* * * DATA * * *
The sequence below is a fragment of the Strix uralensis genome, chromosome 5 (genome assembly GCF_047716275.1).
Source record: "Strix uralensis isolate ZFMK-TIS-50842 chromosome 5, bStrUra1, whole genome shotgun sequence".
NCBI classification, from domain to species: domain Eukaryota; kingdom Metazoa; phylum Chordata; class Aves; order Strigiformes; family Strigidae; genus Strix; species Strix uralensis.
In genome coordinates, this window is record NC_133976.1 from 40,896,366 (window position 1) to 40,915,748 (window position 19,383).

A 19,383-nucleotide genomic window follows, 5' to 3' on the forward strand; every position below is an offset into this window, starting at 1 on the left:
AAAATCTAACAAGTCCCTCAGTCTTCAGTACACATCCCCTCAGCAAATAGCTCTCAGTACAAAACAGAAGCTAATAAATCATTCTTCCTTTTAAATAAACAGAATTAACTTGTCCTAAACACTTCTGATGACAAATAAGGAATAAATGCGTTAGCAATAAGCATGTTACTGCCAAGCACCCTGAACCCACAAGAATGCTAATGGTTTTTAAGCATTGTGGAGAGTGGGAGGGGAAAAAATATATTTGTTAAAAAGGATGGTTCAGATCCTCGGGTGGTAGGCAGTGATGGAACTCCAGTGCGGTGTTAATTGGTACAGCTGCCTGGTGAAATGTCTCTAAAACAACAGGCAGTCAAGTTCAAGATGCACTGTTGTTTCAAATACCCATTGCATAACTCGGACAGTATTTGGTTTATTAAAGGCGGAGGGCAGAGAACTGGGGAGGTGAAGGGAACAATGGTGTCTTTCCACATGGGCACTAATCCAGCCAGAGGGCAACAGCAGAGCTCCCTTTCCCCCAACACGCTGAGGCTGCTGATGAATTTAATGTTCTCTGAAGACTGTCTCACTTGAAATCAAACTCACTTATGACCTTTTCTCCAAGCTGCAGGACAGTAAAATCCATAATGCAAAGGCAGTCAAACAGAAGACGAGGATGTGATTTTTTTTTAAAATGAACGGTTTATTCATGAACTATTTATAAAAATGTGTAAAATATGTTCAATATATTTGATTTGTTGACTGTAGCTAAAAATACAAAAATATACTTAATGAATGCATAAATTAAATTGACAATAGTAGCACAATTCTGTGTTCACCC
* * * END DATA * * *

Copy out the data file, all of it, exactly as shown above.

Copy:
The sequence below is a fragment of the Strix uralensis genome, chromosome 5 (genome assembly GCF_047716275.1).
Source record: "Strix uralensis isolate ZFMK-TIS-50842 chromosome 5, bStrUra1, whole genome shotgun sequence".
NCBI classification, from domain to species: domain Eukaryota; kingdom Metazoa; phylum Chordata; class Aves; order Strigiformes; family Strigidae; genus Strix; species Strix uralensis.
In genome coordinates, this window is record NC_133976.1 from 40,896,366 (window position 1) to 40,915,748 (window position 19,383).

A 19,383-nucleotide genomic window follows, 5' to 3' on the forward strand; every position below is an offset into this window, starting at 1 on the left:
AAAATCTAACAAGTCCCTCAGTCTTCAGTACACATCCCCTCAGCAAATAGCTCTCAGTACAAAACAGAAGCTAATAAATCATTCTTCCTTTTAAATAAACAGAATTAACTTGTCCTAAACACTTCTGATGACAAATAAGGAATAAATGCGTTAGCAATAAGCATGTTACTGCCAAGCACCCTGAACCCACAAGAATGCTAATGGTTTTTAAGCATTGTGGAGAGTGGGAGGGGAAAAAATATATTTGTTAAAAAGGATGGTTCAGATCCTCGGGTGGTAGGCAGTGATGGAACTCCAGTGCGGTGTTAATTGGTACAGCTGCCTGGTGAAATGTCTCTAAAACAACAGGCAGTCAAGTTCAAGATGCACTGTTGTTTCAAATACCCATTGCATAACTCGGACAGTATTTGGTTTATTAAAGGCGGAGGGCAGAGAACTGGGGAGGTGAAGGGAACAATGGTGTCTTTCCACATGGGCACTAATCCAGCCAGAGGGCAACAGCAGAGCTCCCTTTCCCCCAACACGCTGAGGCTGCTGATGAATTTAATGTTCTCTGAAGACTGTCTCACTTGAAATCAAACTCACTTATGACCTTTTCTCCAAGCTGCAGGACAGTAAAATCCATAATGCAAAGGCAGTCAAACAGAAGACGAGGATGTGATTTTTTTTTAAAATGAACGGTTTATTCATGAACTATTTATAAAAATGTGTAAAATATGTTCAATATATTTGATTTGTTGACTGTAGCTAAAAATACAAAAATATACTTAATGAATGCATAAATTAAATTGACAATAGTAGCACAATTCTGTGTTCACCC